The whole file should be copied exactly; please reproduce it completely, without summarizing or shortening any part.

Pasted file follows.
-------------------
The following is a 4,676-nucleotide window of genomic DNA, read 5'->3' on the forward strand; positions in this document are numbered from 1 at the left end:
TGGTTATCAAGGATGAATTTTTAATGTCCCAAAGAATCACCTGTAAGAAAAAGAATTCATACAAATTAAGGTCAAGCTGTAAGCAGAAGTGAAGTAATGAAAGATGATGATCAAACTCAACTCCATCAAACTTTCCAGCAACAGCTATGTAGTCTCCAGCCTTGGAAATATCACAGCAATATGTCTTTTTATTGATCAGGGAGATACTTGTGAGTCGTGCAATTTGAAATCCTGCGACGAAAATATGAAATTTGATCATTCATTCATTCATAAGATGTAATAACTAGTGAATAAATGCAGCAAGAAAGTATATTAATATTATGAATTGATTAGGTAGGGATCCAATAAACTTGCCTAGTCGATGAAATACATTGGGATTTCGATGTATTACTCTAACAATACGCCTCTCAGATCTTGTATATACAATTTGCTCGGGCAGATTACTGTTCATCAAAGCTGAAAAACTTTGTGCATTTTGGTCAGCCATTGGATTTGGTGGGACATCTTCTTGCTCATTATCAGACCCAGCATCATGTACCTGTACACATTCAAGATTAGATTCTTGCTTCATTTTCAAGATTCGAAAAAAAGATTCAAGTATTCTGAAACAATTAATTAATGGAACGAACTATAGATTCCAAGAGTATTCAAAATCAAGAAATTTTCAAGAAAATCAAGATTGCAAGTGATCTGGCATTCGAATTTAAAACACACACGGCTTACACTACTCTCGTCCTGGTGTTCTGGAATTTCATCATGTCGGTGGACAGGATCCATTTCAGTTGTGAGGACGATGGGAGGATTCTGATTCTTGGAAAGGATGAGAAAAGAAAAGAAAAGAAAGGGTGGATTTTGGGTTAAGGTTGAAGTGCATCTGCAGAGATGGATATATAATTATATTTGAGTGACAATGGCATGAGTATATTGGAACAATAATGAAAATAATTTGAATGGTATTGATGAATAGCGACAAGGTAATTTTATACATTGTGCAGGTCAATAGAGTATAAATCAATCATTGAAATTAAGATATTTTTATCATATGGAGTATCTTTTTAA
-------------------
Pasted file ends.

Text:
The following is a 4,676-nucleotide window of genomic DNA, read 5'->3' on the forward strand; positions in this document are numbered from 1 at the left end:
TGGTTATCAAGGATGAATTTTTAATGTCCCAAAGAATCACCTGTAAGAAAAAGAATTCATACAAATTAAGGTCAAGCTGTAAGCAGAAGTGAAGTAATGAAAGATGATGATCAAACTCAACTCCATCAAACTTTCCAGCAACAGCTATGTAGTCTCCAGCCTTGGAAATATCACAGCAATATGTCTTTTTATTGATCAGGGAGATACTTGTGAGTCGTGCAATTTGAAATCCTGCGACGAAAATATGAAATTTGATCATTCATTCATTCATAAGATGTAATAACTAGTGAATAAATGCAGCAAGAAAGTATATTAATATTATGAATTGATTAGGTAGGGATCCAATAAACTTGCCTAGTCGATGAAATACATTGGGATTTCGATGTATTACTCTAACAATACGCCTCTCAGATCTTGTATATACAATTTGCTCGGGCAGATTACTGTTCATCAAAGCTGAAAAACTTTGTGCATTTTGGTCAGCCATTGGATTTGGTGGGACATCTTCTTGCTCATTATCAGACCCAGCATCATGTACCTGTACACATTCAAGATTAGATTCTTGCTTCATTTTCAAGATTCGAAAAAAAGATTCAAGTATTCTGAAACAATTAATTAATGGAACGAACTATAGATTCCAAGAGTATTCAAAATCAAGAAATTTTCAAGAAAATCAAGATTGCAAGTGATCTGGCATTCGAATTTAAAACACACACGGCTTACACTACTCTCGTCCTGGTGTTCTGGAATTTCATCATGTCGGTGGACAGGATCCATTTCAGTTGTGAGGACGATGGGAGGATTCTGATTCTTGGAAAGGATGAGAAAAGAAAAGAAAAGAAAGGGTGGATTTTGGGTTAAGGTTGAAGTGCATCTGCAGAGATGGATATATAATTATATTTGAGTGACAATGGCATGAGTATATTGGAACAATAATGAAAATAATTTGAATGGTATTGATGAATAGCGACAAGGTAATTTTATACATTGTGCAGGTCAATAGAGTATAAATCAATCATTGAAATTAAGATATTTTTATCATATGGAGTATCTTTTTAA